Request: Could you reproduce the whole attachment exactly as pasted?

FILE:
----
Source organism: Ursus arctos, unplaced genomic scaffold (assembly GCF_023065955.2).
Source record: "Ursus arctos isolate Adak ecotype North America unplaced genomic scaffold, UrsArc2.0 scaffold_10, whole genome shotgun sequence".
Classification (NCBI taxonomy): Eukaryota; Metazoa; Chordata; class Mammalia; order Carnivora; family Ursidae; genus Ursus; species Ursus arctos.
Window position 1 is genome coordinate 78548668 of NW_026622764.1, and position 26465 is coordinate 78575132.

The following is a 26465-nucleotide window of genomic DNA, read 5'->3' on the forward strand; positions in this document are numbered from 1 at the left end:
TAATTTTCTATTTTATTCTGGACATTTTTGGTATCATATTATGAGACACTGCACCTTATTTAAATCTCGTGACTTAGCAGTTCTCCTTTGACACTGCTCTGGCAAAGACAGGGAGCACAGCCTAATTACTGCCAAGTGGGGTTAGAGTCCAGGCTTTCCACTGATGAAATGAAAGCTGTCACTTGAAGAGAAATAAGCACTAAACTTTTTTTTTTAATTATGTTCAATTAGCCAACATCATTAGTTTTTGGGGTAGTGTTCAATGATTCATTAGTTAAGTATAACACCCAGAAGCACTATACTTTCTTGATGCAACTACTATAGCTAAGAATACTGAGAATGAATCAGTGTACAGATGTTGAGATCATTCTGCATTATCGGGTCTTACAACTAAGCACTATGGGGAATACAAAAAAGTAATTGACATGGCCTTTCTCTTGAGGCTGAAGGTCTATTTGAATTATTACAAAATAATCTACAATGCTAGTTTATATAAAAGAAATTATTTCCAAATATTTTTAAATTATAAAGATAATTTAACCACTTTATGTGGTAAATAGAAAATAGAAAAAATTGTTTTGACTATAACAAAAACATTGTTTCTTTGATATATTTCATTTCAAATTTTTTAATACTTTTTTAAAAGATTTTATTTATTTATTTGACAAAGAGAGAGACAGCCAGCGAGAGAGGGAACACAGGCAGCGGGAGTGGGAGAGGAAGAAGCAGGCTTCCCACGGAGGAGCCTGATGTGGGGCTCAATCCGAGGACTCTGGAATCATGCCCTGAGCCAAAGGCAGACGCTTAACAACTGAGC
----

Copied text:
Source organism: Ursus arctos, unplaced genomic scaffold (assembly GCF_023065955.2).
Source record: "Ursus arctos isolate Adak ecotype North America unplaced genomic scaffold, UrsArc2.0 scaffold_10, whole genome shotgun sequence".
Classification (NCBI taxonomy): Eukaryota; Metazoa; Chordata; class Mammalia; order Carnivora; family Ursidae; genus Ursus; species Ursus arctos.
Window position 1 is genome coordinate 78548668 of NW_026622764.1, and position 26465 is coordinate 78575132.

The following is a 26465-nucleotide window of genomic DNA, read 5'->3' on the forward strand; positions in this document are numbered from 1 at the left end:
TAATTTTCTATTTTATTCTGGACATTTTTGGTATCATATTATGAGACACTGCACCTTATTTAAATCTCGTGACTTAGCAGTTCTCCTTTGACACTGCTCTGGCAAAGACAGGGAGCACAGCCTAATTACTGCCAAGTGGGGTTAGAGTCCAGGCTTTCCACTGATGAAATGAAAGCTGTCACTTGAAGAGAAATAAGCACTAAACTTTTTTTTTTAATTATGTTCAATTAGCCAACATCATTAGTTTTTGGGGTAGTGTTCAATGATTCATTAGTTAAGTATAACACCCAGAAGCACTATACTTTCTTGATGCAACTACTATAGCTAAGAATACTGAGAATGAATCAGTGTACAGATGTTGAGATCATTCTGCATTATCGGGTCTTACAACTAAGCACTATGGGGAATACAAAAAAGTAATTGACATGGCCTTTCTCTTGAGGCTGAAGGTCTATTTGAATTATTACAAAATAATCTACAATGCTAGTTTATATAAAAGAAATTATTTCCAAATATTTTTAAATTATAAAGATAATTTAACCACTTTATGTGGTAAATAGAAAATAGAAAAAATTGTTTTGACTATAACAAAAACATTGTTTCTTTGATATATTTCATTTCAAATTTTTTAATACTTTTTTAAAAGATTTTATTTATTTATTTGACAAAGAGAGAGACAGCCAGCGAGAGAGGGAACACAGGCAGCGGGAGTGGGAGAGGAAGAAGCAGGCTTCCCACGGAGGAGCCTGATGTGGGGCTCAATCCGAGGACTCTGGAATCATGCCCTGAGCCAAAGGCAGACGCTTAACAACTGAGC